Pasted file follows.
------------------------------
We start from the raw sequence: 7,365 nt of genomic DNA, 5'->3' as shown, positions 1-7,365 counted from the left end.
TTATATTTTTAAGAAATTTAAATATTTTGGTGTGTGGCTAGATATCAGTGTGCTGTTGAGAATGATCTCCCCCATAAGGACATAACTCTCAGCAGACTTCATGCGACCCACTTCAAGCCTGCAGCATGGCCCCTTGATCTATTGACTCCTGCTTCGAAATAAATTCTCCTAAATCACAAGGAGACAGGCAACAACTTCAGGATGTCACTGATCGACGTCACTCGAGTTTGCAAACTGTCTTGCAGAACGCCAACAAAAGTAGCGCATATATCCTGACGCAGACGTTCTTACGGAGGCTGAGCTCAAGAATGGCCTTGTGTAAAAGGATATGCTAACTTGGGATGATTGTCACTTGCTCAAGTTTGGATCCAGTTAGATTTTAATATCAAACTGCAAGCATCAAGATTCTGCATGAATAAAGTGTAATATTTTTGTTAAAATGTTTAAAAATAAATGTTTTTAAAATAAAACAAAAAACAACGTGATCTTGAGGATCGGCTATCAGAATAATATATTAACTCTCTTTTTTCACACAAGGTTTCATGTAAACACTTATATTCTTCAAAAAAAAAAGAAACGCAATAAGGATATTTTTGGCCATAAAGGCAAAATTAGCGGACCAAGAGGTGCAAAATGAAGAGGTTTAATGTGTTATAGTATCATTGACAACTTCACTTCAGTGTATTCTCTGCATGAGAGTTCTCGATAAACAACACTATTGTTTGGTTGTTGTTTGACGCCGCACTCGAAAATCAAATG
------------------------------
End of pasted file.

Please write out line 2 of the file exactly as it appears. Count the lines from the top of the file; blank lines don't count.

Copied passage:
TTATATTTTTAAGAAATTTAAATATTTTGGTGTGTGGCTAGATATCAGTGTGCTGTTGAGAATGATCTCCCCCATAAGGACATAACTCTCAGCAGACTTCATGCGACCCACTTCAAGCCTGCAGCATGGCCCCTTGATCTATTGACTCCTGCTTCGAAATAAATTCTCCTAAATCACAAGGAGACAGGCAACAACTTCAGGATGTCACTGATCGACGTCACTCGAGTTTGCAAACTGTCTTGCAGAACGCCAACAAAAGTAGCGCATATATCCTGACGCAGACGTTCTTACGGAGGCTGAGCTCAAGAATGGCCTTGTGTAAAAGGATATGCTAACTTGGGATGATTGTCACTTGCTCAAGTTTGGATCCAGTTAGATTTTAATATCAAACTGCAAGCATCAAGATTCTGCATGAATAAAGTGTAATATTTTTGTTAAAATGTTTAAAAATAAATGTTTTTAAAATAAAACAAAAAACAACGTGATCTTGAGGATCGGCTATCAGAATAATATATTAACTCTCTTTTTTCACACAAGGTTTCATGTAAACACTTATATTCTTCAAAAAAAAAAGAAACGCAATAAGGATATTTTTGGCCATAAAGGCAAAATTAGCGGACCAAGAGGTGCAAAATGAAGAGGTTTAATGTGTTATAGTATCATTGACAACTTCACTTCAGTGTATTCTCTGCATGAGAGTTCTCGATAAACAACACTATTGTTTGGTTGTTGTTTGACGCCGCACTCGAAAATCAAATG